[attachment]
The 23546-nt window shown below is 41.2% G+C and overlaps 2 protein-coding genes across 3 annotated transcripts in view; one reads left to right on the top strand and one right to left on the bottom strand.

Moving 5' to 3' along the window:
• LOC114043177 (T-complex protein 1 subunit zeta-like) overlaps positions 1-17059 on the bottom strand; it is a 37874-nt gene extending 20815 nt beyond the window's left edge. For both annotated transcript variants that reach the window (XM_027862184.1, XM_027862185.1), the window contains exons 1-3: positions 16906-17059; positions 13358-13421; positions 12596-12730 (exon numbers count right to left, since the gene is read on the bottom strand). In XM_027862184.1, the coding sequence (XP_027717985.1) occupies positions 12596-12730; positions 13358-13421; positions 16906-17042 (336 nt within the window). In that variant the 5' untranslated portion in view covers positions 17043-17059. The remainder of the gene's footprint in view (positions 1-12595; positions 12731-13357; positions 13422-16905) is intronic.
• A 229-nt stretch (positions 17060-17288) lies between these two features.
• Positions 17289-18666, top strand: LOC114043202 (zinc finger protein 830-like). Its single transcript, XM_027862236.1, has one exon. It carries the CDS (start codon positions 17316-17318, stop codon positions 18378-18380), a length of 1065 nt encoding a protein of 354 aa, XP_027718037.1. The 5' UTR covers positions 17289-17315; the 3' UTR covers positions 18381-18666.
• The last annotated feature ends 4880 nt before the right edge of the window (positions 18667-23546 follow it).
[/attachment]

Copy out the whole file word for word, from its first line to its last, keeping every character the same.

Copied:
The 23546-nt window shown below is 41.2% G+C and overlaps 2 protein-coding genes across 3 annotated transcripts in view; one reads left to right on the top strand and one right to left on the bottom strand.

Moving 5' to 3' along the window:
• LOC114043177 (T-complex protein 1 subunit zeta-like) overlaps positions 1-17059 on the bottom strand; it is a 37874-nt gene extending 20815 nt beyond the window's left edge. For both annotated transcript variants that reach the window (XM_027862184.1, XM_027862185.1), the window contains exons 1-3: positions 16906-17059; positions 13358-13421; positions 12596-12730 (exon numbers count right to left, since the gene is read on the bottom strand). In XM_027862184.1, the coding sequence (XP_027717985.1) occupies positions 12596-12730; positions 13358-13421; positions 16906-17042 (336 nt within the window). In that variant the 5' untranslated portion in view covers positions 17043-17059. The remainder of the gene's footprint in view (positions 1-12595; positions 12731-13357; positions 13422-16905) is intronic.
• A 229-nt stretch (positions 17060-17288) lies between these two features.
• Positions 17289-18666, top strand: LOC114043202 (zinc finger protein 830-like). Its single transcript, XM_027862236.1, has one exon. It carries the CDS (start codon positions 17316-17318, stop codon positions 18378-18380), a length of 1065 nt encoding a protein of 354 aa, XP_027718037.1. The 5' UTR covers positions 17289-17315; the 3' UTR covers positions 18381-18666.
• The last annotated feature ends 4880 nt before the right edge of the window (positions 18667-23546 follow it).